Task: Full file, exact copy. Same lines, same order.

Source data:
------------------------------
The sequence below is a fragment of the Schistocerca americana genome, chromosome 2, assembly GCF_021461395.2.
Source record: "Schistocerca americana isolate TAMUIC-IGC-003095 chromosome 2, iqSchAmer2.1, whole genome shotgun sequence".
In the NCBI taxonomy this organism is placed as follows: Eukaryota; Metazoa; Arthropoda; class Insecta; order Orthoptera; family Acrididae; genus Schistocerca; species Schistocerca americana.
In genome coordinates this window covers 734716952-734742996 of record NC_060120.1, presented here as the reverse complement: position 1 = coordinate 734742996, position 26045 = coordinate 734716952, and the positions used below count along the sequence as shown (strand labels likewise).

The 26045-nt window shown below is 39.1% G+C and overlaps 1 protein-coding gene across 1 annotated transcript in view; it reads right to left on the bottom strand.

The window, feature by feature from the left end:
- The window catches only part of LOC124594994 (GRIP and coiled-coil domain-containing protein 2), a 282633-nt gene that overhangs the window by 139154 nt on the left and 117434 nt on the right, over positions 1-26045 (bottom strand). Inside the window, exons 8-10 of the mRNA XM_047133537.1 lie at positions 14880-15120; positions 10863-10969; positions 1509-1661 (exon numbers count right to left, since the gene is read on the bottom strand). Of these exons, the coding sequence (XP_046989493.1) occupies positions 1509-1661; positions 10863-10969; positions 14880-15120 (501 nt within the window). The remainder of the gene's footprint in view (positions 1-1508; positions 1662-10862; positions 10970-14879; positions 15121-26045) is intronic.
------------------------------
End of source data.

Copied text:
The sequence below is a fragment of the Schistocerca americana genome, chromosome 2, assembly GCF_021461395.2.
Source record: "Schistocerca americana isolate TAMUIC-IGC-003095 chromosome 2, iqSchAmer2.1, whole genome shotgun sequence".
In the NCBI taxonomy this organism is placed as follows: Eukaryota; Metazoa; Arthropoda; class Insecta; order Orthoptera; family Acrididae; genus Schistocerca; species Schistocerca americana.
In genome coordinates this window covers 734716952-734742996 of record NC_060120.1, presented here as the reverse complement: position 1 = coordinate 734742996, position 26045 = coordinate 734716952, and the positions used below count along the sequence as shown (strand labels likewise).

The 26045-nt window shown below is 39.1% G+C and overlaps 1 protein-coding gene across 1 annotated transcript in view; it reads right to left on the bottom strand.

The window, feature by feature from the left end:
- The window catches only part of LOC124594994 (GRIP and coiled-coil domain-containing protein 2), a 282633-nt gene that overhangs the window by 139154 nt on the left and 117434 nt on the right, over positions 1-26045 (bottom strand). Inside the window, exons 8-10 of the mRNA XM_047133537.1 lie at positions 14880-15120; positions 10863-10969; positions 1509-1661 (exon numbers count right to left, since the gene is read on the bottom strand). Of these exons, the coding sequence (XP_046989493.1) occupies positions 1509-1661; positions 10863-10969; positions 14880-15120 (501 nt within the window). The remainder of the gene's footprint in view (positions 1-1508; positions 1662-10862; positions 10970-14879; positions 15121-26045) is intronic.